~posted by Lindsay S.
This is probably the most exciting election year I’ve ever seen. It’s exhilarating and exhausting. Just keeping track of the code words and the spin cycles, not to mention the charges and counter-charges is enough to give even a committed political junky a headache. Enter unSpun: Finding Facts in a World of Disinformation. Written by the founders of FactCheck.org, this is your guide to separating fact from “disinformation.” While the authors briefly touch on unsavory tactics of consumer sales, the heart of the book is a primer on political deception and the complicity of the news media. If you are suffering from FUD (fear, uncertainty and doubt) page through unSpun. It’s a quick read filled with tips that will help you maintain your information sanity through the wild ride of the presidential election season.
And we like it. To celebrate the seventh birthday of his blog, the wildly inventive Neil Gaiman asked his fans to vote on which of his titles they’d like a free electronic copy of. Now that the voting is over, American Gods is available for online readers at the Harpercollins site for the month of March. Gaiman’s fourth novel tells of an epic struggle between a pantheon of dieties such as Odin, Anansi and Thoth, long thought dead but actually just lying low and doing menial jobs, and an upstart race of New American Gods – gods of television and the credit card, the Internet and the internal combustion engine.
Gaiman is not the first hugely talented author of speculative fiction to offer their work gratis. Kelly Link, Charles Stross, and Cory Doctorow are among a growing group of forward-thinking writers giving away their work via creative commons licensing. And there are other visionary organizations that have been giving books away for over a century! As Gaiman put it in a recent post on his blog: “Libraries are good things: you shouldn’t have to pay for every book you read.” Amen.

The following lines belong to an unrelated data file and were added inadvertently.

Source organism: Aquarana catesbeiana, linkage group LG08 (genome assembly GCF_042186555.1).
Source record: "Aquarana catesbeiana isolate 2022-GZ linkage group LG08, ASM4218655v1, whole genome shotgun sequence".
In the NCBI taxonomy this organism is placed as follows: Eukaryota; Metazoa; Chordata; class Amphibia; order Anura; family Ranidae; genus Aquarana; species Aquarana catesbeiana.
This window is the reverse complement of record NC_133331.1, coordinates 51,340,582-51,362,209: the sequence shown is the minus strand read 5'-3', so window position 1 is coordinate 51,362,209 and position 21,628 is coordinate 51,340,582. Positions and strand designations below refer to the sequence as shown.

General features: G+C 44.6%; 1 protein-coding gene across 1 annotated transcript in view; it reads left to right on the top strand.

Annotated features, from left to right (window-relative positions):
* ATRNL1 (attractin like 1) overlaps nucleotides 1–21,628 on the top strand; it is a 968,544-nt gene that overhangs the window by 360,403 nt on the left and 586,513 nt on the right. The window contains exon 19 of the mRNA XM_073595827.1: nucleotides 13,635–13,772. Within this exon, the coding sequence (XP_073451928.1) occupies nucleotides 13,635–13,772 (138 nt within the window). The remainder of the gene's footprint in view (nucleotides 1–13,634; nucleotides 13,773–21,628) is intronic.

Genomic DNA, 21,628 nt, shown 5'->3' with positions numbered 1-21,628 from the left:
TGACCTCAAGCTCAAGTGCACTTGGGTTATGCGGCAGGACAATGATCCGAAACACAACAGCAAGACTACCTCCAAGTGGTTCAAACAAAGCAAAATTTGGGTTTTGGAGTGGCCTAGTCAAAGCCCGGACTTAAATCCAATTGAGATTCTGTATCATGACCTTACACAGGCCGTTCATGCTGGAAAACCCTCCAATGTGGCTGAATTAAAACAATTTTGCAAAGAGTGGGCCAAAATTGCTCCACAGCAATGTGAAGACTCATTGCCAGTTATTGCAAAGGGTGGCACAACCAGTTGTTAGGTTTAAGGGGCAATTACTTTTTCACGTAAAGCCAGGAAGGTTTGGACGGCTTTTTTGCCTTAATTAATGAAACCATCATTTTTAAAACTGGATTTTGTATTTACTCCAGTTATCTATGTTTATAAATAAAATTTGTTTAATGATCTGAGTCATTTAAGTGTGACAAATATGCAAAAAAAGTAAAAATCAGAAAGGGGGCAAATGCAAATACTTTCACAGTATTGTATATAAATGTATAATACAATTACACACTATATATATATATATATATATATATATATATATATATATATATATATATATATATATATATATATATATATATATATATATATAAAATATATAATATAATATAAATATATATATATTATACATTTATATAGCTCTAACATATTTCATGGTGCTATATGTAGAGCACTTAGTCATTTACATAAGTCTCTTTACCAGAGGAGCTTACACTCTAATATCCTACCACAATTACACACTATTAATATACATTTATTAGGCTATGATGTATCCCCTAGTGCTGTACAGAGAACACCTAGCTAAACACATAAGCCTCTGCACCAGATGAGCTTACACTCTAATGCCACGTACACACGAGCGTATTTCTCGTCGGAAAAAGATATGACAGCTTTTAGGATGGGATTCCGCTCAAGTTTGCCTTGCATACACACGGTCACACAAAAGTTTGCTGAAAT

… in 1954? The FBI amassed a huge file over many years in their investigation of J. Robert Oppenheimer. Much of the information they gathered – including illegal wiretapping of conversations between Oppenheimer and his lawyer – was used against him at his security clearance hearing.
Twenty-seven years in the making, American Prometheus by Kai Bird and Martin J. Sherwin details – sometimes in excruciating minutia – Oppenheimer’s fantastic, complicated life. The title, which refers to the god who stole fire from Zeus and gave it to mankind only to be tortured and shamed for his efforts, reflects the feeling that many people share about Oppenheimer’s treatment after he helped develop the atomic bomb in time for it to be used during World War II. His story is ripe for controversy and conflicting opinions. Did the U. S. use the bomb against a nation prepared to surrender? Why was Oppie treated so badly by the government he so willingly served? Was his trial fair, or even legal? This biography doesn’t provide answers, but it sets forth many a valid question. For more informaton about the authors journey with their subject, you can read a series of question and answers, originally published online in 2005. Or for more about Oppie, view a centennial exhibit developed by UC-Berkeley.